Premium Value Investing NewsletterDownload Free Issue

What You Need to Succeed in Investing (Hint: It’s Not Genius Brain)

“Hey Vishal, have you read about how Albert Einstein lost so much money in the stock market?” asked my friend Ravi as we met for dinner over the weekend.

“Yes Ravi,” I said. “In fact, he lost most of his winnings from the 1921 Nobel Prize in the stock market crash of 1929.”

“Wow!” Ravi exclaimed. “And we are talking about one of the genius minds to have ever walked this planet.

“Right Ravi. And I’m sure you’ve also heard about Mr. Newton, who was wiped out while chasing the stock market bubble in 18th century England.”

“Yes Vishal, you only told me about Mr. Newton’s misdoings when we met a few months back.”

“Sometimes I fail to understand,” Ravi continued, “how men with such high levels of intelligence fail at such petty things as the stock market, even when you hear of investment stories about individuals who’ve made fortunes because of exceptional insights or sheer genius!”

“Because, my dear friend, the best rewards in investing don’t generally go to investors with the smartest brains but to those with the strongest stomachs.”

“Stomach? Are you serious?”

“Yes, Ravi. The famous American fund manager Peter Lynch said it wonderfully that the key organ for investing is the stomach, not the brain.”

“Yeah, but why the stomach? We aren’t talking about gastronomy here but investing!”

“Right, but haven’t you heard of this phrase – Do you have the stomach for….?”

“Yes, I have. But how does it relate to investing Vishal?”

“It does, Ravi. Most of sensible investing is about going against the crowd. Often, it also requires you to face constant criticism and ridicule. You also need to stay away from the noise to be able to think rationally. You may also have to bear being called a loner. In such times, you must have the stomach to keep playing the game without getting perturbed by what others are wanting and asking you to do. You may have the brain to know what’s right and not right for you. But it’s your stomach that leads you to act on your conviction.”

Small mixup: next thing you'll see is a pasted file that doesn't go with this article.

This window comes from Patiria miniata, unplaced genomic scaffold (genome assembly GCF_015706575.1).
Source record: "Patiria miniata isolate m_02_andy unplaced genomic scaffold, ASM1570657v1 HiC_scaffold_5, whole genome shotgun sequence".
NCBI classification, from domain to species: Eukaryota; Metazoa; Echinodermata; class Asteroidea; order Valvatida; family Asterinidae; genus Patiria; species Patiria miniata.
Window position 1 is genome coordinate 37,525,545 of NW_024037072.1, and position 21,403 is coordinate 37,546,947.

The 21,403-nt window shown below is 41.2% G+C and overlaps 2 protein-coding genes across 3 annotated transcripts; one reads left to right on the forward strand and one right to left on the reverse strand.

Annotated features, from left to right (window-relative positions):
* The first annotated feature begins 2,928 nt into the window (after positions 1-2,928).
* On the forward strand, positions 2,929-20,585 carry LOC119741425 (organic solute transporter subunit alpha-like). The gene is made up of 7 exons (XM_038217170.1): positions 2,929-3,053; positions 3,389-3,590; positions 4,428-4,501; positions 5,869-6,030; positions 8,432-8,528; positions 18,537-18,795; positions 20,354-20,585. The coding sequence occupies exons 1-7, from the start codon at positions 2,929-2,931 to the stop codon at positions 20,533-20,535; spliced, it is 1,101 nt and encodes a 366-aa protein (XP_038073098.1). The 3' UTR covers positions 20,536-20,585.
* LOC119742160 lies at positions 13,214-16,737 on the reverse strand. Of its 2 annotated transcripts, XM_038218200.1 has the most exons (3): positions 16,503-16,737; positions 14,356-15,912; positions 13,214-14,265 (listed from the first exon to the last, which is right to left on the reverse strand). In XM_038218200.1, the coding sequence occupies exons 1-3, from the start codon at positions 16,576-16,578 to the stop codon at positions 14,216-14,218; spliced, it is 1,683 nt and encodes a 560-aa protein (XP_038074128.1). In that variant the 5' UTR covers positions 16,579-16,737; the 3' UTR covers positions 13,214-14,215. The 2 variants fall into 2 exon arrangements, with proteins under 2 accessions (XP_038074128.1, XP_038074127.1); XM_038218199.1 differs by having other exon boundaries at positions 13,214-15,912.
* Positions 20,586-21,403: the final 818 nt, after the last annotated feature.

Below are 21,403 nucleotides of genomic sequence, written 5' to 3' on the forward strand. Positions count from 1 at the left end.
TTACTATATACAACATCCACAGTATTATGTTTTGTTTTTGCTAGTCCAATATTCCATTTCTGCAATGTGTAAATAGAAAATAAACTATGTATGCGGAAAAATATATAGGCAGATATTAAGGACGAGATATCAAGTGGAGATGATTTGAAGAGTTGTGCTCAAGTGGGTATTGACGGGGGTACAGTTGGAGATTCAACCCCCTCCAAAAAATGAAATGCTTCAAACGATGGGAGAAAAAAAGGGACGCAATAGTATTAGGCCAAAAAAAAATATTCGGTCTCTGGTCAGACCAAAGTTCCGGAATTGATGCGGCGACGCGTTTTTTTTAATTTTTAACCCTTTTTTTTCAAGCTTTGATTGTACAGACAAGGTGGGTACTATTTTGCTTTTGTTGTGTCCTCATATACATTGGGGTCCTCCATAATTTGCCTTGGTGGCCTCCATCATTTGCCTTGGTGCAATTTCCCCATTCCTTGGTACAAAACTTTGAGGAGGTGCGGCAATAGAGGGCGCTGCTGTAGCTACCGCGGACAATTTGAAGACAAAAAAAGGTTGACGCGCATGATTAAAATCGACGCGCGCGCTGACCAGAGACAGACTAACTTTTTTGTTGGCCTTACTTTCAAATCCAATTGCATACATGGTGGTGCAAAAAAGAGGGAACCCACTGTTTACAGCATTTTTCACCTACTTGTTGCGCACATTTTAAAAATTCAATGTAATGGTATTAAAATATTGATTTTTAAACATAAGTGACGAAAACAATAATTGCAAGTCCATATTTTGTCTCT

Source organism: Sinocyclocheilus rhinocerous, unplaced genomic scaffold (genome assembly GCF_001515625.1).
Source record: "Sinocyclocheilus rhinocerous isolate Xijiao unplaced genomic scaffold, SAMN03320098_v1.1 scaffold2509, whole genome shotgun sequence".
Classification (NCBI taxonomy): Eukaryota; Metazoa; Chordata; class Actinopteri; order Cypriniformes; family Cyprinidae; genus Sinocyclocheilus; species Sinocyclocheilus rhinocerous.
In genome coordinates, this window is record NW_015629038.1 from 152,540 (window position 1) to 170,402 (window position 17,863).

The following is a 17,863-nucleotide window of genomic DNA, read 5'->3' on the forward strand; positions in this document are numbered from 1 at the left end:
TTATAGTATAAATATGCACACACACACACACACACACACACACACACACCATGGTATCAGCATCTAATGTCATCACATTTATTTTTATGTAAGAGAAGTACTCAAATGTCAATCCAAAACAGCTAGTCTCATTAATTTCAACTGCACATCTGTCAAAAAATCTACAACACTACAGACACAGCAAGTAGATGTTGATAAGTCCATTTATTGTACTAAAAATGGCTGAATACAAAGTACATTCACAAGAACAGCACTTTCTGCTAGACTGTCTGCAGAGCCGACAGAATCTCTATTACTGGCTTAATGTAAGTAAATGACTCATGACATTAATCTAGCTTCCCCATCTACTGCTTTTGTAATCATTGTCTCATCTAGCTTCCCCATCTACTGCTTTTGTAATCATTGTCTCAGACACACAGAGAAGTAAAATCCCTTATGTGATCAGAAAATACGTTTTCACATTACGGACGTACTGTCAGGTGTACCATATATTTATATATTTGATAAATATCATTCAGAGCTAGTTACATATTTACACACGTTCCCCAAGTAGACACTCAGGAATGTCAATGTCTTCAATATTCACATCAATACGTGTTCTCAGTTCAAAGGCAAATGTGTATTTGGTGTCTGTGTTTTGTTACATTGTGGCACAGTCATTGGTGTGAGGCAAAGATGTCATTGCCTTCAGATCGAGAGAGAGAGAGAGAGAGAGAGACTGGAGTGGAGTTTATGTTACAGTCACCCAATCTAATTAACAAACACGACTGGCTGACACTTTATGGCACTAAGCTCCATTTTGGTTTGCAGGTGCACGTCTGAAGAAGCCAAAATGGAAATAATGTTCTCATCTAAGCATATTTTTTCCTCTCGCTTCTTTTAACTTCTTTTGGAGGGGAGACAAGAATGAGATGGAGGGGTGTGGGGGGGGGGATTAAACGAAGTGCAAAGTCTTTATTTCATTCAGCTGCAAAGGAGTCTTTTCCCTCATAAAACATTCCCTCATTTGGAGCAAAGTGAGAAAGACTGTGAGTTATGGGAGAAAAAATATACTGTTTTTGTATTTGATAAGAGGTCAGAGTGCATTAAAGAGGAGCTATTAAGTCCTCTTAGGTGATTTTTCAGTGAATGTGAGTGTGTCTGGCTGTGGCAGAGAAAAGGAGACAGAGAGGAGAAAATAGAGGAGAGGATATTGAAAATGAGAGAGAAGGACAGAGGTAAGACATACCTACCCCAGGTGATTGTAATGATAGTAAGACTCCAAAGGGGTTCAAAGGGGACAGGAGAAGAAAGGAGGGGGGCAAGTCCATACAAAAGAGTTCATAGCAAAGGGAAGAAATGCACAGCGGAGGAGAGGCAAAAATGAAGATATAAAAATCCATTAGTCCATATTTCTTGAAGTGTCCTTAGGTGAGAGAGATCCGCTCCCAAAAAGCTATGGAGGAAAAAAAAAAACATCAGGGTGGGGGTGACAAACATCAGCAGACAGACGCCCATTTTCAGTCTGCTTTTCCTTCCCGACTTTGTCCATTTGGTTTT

“That sounds too much of a task, Vishal. How does one go about building a strong stomach to deal with such situations? Like you learn to develop your brain, is there a process to develop your stomach in your sense of the word?”

“Oh yes, there are a few things you can do to build strength in your stomach to be able to invest well.”

“And what are those few things Vishal?”

“Well Ravi, the first thing is that you should invest with your own money. Understand the fundamentals of investing, and then use your own money to apply those fundamentals. Never borrow money to play the markets, for then you are setting yourself up for a disaster in case the market takes a hit and you are leveraged up. You see, many people who lose confidence and panic in a market downfall are those who either don’t know what they have been doing or have invested using borrowed money that they must repay.”

“Agreed, Vishal. I invest my own money. What next?”

“Think and act long term.”

“Well, this sounds good when your stocks are doing well. But when everyone’s losing money, how do you think and act long term?”

“True. It’s difficult to act sanely in those times. And that’s why I have always believed that you need a strong stomach than a sharp brain to do well in the stock market in the long run.”